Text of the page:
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1:1-2:23 ESTHER BECOMES QUEEN
Officials and leading citizens from all over the Persian Empire had gathered in the winter capital for an exhibition designed to display the riches and magnificence of the royal court. The exhibition lasted six months and was brought to a fitting climax by a lavish seven-day banquet (1:1-9). The week of wine and merriment so excited the king that his sexual urges were in danger of getting out of control. Consequently, when he told his queen Vashti to display her beauty before the crowd of wine-soaked men at the banquet, Vashti refused (10-12). The queen had defied the king’s authority and his pride was hurt. In anger he removed her from being queen (13-22).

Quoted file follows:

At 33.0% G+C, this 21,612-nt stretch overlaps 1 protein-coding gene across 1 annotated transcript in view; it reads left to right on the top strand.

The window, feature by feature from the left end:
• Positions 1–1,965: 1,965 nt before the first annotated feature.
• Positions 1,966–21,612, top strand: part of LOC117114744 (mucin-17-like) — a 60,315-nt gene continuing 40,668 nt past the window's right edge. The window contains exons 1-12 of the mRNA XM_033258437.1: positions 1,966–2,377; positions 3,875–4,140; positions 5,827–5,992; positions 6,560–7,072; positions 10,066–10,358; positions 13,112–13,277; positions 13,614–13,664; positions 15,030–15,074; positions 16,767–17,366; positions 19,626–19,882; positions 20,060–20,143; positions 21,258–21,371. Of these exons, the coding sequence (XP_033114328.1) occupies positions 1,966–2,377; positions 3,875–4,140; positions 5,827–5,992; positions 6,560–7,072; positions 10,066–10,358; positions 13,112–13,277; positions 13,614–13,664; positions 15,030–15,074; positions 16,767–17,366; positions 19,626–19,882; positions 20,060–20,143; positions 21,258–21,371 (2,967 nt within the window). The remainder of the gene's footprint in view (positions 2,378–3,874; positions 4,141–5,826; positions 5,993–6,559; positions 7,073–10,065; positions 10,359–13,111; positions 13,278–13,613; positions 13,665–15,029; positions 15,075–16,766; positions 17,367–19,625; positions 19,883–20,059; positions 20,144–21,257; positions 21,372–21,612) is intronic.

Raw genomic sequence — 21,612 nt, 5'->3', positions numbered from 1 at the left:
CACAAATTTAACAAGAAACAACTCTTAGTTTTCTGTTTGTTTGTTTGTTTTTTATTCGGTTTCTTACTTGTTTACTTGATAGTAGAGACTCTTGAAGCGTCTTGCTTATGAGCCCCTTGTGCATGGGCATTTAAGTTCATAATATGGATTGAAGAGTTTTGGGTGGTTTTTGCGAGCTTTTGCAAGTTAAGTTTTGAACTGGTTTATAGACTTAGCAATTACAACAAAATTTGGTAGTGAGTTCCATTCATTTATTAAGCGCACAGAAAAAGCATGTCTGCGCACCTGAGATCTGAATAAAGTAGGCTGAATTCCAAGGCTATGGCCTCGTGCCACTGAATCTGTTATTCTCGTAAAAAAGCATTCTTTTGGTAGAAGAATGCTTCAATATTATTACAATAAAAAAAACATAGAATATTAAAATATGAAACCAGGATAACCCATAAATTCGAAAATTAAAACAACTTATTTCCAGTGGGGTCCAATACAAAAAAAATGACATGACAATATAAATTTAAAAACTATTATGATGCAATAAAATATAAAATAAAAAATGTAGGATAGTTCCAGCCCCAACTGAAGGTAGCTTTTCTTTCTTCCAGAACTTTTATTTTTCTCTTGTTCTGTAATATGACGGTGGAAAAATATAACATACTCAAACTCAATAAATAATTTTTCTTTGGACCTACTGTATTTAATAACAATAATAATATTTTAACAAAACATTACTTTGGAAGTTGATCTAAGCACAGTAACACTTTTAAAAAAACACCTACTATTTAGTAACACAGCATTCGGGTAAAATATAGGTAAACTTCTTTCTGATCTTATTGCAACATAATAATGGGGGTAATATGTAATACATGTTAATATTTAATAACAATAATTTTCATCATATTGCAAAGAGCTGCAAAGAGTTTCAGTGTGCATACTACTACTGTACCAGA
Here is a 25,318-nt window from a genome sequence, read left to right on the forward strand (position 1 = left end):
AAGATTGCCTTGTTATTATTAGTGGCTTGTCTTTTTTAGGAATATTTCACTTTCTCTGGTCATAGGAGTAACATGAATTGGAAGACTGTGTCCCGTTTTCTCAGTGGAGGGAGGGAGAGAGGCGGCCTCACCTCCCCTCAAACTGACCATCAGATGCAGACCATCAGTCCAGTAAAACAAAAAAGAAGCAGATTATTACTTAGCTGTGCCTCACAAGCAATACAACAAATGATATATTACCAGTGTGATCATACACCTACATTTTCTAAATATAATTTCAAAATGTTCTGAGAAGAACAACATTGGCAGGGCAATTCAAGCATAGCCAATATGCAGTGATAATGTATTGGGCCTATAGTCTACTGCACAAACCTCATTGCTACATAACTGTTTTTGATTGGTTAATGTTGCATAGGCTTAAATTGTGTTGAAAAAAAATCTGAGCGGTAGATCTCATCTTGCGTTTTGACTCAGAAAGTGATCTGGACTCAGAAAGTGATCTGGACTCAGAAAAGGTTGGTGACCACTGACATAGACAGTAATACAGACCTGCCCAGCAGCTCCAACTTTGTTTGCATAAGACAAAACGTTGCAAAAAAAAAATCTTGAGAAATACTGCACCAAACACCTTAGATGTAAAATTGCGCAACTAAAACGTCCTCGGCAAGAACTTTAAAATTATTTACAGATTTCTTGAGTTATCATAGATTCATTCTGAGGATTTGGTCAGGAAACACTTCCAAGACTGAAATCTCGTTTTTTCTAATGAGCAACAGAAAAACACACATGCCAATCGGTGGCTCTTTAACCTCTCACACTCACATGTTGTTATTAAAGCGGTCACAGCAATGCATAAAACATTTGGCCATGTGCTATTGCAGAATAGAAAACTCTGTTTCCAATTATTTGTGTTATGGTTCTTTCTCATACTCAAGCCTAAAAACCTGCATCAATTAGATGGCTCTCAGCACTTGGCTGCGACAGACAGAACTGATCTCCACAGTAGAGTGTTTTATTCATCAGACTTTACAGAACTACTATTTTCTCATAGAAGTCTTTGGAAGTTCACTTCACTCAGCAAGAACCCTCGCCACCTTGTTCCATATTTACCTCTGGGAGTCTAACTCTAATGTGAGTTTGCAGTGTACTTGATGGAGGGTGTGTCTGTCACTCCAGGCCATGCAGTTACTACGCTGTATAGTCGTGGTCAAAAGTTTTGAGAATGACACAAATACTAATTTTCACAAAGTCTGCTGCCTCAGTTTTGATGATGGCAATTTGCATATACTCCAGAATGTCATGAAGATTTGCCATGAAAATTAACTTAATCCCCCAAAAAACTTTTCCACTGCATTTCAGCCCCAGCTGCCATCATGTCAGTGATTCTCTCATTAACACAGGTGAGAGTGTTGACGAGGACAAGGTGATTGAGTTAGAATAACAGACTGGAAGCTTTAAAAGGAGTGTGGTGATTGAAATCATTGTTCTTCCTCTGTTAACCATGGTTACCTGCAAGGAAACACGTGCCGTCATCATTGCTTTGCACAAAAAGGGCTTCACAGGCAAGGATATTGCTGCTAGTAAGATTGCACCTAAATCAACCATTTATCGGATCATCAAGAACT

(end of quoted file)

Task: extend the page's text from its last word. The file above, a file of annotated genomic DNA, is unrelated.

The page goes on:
For some time the king made no attempt to replace Vashti. He still had plenty of concubines, but his advisers suggested that he appoint an official queen (2:1-4). The most beautiful young women in the land were therefore brought together in the palace, where they were further beautified and trained so that the king might choose one as his queen. Among them was an orphan Jew named Esther, who had been brought up by her cousin Mordecai. But she did not reveal to anyone in the palace that she was a Jew (5-11).
After a year of beauty preparation, all the young women were taken in turn to the king. In the end he chose Esther and crowned her queen (12-18). (This happened four years after he removed Vashti; cf. 1:3; 2:16.)
Mordecai apparently worked in or around the palace (see v. 11,19). When he heard that two of the palace guards were plotting to assassinate the king, he passed on the information to the king by way of Esther. The guards were executed, and Mordecai’s good deed was noted in the official records (19-23).
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Flemming, Donald C. "Commentary on Esther 2". "Fleming's Bridgeway Bible Commentary". https://studylight.org/
the Third Week after Epiphany